5. Nope. The only thing to really worry about is that you keep your sshd up-to-date with security as well or better than the OS does. If you're aware of concerns like the one posed by this question, then I don't think that will be a problem for you.

Edit: Corrected my suggestions for editing ssh.plist (tested it this time).

  • thank you for the helpful answers. I'm still not able to get it to work, however. Perhaps I'm missing something in ssh.plist. I'm adding the process I'm going though there above, let me know if you see where I'm going wrong. – leggo-my-eggo May 21 '12 at 15:22
  • I just peeked inside /usr/libexec/sshd-keygen-wrapper and found the line exec /usr/sbin/sshd $@. Do I need to edit this manually? Or is the $@ a variable which is being replaced by the xml file? – leggo-my-eggo May 21 '12 at 15:39
  • Oh man, that's hilarious. It passes the path to an sshd on the command line to sshd-keygen-wrapper, but then it doesn't actually get used. Yeah, I think you are much better off replacing sshd-keygen-wrapper in that plist. Then just keep the -i argument in the argument list. – the paul May 21 '12 at 17:56
  • 1
    Hm. Any idea why this would have killed my ability to ssh in with a username/password? I can still get in from my machine with a shared key. – leggo-my-eggo May 23 '12 at 22:41
  • 1
    Just an update here that upgrading to Mountain Lion seems to overwrite these changes, however the openssh version in Mountain Lion is the desired 5.9p1, so I'm just going to let the OS handle ssh for me again. – leggo-my-eggo Jul 26 '12 at 15:31

This is what I did. Based on the above discussion. Successfully tested on 10.11.6 (El Capitan)

Server

  1. Edit /System/Library/LaunchDaemons/ssh.plist so that the corresponding key reflects…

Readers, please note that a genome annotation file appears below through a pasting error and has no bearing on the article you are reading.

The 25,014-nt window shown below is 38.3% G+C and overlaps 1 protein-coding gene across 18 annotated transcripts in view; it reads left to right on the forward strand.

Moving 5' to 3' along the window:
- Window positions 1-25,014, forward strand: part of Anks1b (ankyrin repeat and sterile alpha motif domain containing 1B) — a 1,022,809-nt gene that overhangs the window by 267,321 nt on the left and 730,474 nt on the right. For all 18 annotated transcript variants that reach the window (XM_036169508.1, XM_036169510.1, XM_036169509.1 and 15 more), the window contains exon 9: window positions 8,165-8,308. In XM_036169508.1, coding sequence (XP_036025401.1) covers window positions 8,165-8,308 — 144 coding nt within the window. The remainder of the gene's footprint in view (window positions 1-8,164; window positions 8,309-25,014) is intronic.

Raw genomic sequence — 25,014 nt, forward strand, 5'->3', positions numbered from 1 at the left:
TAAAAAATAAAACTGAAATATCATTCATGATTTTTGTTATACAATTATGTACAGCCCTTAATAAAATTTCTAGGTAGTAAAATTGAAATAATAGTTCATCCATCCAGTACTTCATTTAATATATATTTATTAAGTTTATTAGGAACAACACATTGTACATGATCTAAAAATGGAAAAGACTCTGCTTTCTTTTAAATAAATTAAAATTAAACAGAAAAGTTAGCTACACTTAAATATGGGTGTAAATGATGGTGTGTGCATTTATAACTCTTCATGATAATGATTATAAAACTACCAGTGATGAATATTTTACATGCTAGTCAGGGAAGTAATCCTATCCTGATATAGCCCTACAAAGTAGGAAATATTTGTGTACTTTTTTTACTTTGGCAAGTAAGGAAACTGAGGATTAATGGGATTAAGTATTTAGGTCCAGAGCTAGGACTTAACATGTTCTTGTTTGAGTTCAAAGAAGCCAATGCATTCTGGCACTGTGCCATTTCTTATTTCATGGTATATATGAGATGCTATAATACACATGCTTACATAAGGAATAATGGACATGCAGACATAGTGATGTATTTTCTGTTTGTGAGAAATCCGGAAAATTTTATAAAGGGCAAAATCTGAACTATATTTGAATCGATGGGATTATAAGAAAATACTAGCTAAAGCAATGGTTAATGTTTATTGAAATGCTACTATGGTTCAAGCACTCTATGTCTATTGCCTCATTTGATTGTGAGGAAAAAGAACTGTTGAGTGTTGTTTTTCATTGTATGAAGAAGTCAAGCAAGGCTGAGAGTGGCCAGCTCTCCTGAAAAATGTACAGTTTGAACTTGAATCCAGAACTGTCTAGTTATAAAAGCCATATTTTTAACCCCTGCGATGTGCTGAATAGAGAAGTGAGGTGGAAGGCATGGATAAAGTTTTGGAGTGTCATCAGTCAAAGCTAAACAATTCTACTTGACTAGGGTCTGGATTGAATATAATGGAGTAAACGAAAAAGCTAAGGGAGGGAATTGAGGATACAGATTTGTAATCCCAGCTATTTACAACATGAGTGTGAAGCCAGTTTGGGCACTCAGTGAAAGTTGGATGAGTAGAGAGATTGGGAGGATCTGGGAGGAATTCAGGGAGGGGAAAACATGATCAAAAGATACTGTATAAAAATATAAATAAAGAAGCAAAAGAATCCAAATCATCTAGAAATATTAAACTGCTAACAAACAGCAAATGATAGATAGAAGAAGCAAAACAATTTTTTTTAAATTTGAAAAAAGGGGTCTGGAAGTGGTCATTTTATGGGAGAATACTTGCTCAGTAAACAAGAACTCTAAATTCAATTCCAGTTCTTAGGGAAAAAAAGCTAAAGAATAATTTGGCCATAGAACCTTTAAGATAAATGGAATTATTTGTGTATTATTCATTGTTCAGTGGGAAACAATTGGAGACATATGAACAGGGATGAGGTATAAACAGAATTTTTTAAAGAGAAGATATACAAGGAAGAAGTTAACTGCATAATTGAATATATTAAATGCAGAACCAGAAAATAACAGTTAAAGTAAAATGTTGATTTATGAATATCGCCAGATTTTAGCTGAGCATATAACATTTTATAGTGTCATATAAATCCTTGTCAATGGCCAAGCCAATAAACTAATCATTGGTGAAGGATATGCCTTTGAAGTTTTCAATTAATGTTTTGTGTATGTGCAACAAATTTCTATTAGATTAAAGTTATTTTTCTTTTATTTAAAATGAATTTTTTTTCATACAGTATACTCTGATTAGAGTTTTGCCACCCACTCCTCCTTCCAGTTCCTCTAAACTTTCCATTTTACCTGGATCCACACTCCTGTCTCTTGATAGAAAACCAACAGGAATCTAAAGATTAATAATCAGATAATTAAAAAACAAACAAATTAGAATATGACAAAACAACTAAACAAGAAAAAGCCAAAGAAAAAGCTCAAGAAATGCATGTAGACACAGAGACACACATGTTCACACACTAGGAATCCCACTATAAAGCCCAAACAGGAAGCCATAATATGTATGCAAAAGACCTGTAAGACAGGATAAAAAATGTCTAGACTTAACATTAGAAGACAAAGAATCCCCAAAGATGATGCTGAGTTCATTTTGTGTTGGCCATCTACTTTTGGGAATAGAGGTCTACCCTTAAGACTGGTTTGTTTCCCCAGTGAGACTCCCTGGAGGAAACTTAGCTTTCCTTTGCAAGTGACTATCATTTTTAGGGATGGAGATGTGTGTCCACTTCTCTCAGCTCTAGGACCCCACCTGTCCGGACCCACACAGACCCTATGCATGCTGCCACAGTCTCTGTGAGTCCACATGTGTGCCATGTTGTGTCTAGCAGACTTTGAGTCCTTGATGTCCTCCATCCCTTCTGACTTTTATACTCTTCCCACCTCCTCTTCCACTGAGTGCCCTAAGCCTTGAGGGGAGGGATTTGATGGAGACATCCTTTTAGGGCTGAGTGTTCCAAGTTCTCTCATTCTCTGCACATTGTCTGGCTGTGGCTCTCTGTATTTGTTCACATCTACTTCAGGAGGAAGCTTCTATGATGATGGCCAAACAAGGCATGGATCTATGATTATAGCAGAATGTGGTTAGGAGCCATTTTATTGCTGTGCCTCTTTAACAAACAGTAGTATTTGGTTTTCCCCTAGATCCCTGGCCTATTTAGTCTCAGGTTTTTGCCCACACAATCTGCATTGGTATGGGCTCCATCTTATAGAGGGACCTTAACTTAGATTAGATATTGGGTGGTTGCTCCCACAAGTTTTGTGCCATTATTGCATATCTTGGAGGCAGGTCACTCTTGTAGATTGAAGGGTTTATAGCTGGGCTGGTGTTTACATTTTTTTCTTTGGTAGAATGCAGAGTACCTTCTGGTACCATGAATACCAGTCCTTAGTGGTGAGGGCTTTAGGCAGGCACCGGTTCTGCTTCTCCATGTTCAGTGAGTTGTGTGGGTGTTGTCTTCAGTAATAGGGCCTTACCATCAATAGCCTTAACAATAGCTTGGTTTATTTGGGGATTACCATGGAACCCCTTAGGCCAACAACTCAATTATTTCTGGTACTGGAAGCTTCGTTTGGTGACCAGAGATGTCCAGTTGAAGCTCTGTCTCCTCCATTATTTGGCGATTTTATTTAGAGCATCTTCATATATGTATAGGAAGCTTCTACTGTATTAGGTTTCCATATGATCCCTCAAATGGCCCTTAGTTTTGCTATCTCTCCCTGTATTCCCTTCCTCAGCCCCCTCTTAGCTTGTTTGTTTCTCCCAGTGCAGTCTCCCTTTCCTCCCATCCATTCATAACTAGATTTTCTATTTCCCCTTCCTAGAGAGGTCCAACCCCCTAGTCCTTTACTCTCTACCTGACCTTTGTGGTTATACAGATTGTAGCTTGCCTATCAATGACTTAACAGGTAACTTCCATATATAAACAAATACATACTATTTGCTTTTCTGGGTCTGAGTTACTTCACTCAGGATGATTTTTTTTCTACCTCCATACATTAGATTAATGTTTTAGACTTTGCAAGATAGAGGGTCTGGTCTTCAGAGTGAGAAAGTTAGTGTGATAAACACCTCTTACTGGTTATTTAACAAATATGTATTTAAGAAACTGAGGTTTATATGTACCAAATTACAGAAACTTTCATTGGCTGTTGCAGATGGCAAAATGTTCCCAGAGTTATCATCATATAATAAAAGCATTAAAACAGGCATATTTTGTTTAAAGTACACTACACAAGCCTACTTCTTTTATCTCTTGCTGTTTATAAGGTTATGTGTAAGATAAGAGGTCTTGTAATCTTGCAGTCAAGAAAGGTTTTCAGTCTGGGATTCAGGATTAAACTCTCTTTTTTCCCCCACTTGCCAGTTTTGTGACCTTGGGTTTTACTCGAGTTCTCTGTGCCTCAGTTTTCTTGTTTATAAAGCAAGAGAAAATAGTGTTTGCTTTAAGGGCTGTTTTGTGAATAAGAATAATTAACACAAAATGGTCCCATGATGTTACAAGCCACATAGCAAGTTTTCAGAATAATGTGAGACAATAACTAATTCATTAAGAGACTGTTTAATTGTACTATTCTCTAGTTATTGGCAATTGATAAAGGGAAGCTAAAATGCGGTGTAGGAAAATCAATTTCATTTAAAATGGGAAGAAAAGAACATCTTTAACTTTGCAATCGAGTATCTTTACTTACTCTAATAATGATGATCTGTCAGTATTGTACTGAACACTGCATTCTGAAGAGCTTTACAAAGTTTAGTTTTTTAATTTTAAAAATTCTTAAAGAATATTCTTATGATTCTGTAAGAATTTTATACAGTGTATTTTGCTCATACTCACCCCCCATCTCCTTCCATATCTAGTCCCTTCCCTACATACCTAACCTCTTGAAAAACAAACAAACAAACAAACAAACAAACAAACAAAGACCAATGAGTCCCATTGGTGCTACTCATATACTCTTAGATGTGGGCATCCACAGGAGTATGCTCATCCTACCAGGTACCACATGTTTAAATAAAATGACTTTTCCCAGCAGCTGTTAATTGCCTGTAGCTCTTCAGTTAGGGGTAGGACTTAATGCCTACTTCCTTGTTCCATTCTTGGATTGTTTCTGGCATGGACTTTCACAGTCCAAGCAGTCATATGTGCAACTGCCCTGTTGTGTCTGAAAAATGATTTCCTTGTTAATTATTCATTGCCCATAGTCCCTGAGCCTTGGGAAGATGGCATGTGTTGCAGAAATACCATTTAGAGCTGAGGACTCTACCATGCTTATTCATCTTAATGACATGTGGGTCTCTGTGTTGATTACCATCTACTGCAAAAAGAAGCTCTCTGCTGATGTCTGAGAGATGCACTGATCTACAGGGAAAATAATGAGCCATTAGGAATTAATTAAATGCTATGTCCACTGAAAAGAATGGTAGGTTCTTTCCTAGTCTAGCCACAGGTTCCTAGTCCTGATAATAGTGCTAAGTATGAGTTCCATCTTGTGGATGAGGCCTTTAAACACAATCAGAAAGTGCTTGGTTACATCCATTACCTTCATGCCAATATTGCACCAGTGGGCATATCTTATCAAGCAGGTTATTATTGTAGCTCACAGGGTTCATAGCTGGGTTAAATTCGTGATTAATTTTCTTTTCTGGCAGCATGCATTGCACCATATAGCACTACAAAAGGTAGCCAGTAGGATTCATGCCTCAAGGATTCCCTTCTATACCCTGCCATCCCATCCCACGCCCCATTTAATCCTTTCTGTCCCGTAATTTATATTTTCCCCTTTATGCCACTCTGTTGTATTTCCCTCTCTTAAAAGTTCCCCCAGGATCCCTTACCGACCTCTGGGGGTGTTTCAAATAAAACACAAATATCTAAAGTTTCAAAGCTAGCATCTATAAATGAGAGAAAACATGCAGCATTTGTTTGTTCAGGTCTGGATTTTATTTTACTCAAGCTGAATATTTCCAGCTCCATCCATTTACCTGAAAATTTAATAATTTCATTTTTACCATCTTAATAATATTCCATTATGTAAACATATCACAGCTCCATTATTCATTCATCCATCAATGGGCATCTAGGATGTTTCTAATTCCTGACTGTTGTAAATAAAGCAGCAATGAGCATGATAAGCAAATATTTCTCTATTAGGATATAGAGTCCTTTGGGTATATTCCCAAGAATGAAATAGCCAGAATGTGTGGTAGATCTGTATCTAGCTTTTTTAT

<key>ProgramArguments</key>
        <array>
        <string>/usr/local/sbin/sshd</string>
        <string>-i</string>
    </array>
    
  2. Edit shell script /usr/libexec/sshd-keygen-wrapper so that the last command reflects the following:

    exec /usr/local/sbin/sshd $@
    
  3. Clone /etc/ssh/ directory content:

    $ sudo cp /etc/ssh/ssh* /usr/local/etc/ssh/
    
  4. Make sure of solid file ownership and permissions:

    $ sudo chmod 755 /usr/local/etc/ssh/
    $ sudo chmod 600 /usr/local/etc/ssh/*_key
    $ sudo chmod 644 /usr/local/etc/ssh/ssh{{,d}_config,*.pub}
    $ sudo chown -R root:wheel /usr/local/etc/ssh/
    
  5. Reload SSH dæmon:

    $ sudo launchctl unload -w /System/Library/LaunchDaemons/ssh.plist
    $ sudo launchctl   load -w /System/Library/LaunchDaemons/ssh.plist
    

    Note: the last entry, for example, is equivalent to systemsetup -setremotelogin on or activating Sharing service in System Preference panel.

  6. Make sure of OpenSSH upgrade from Client:

    $ ssh-audit <Server IP>
    # general
    (gen) banner: SSH-2.0-OpenSSH_7.8
    (gen) software: OpenSSH 7.8
    (gen) compatibility: OpenSSH 6.5+, Dropbear SSH 2013.62+
    (gen) compression: enabled (zlib@openssh.com)
    

Client

  1. Install OpenSSH:

    $ brew install openssh
    
  2. Clone /etc/ssh/ directory content.

  3. Make sure of solid file ownership and permissions.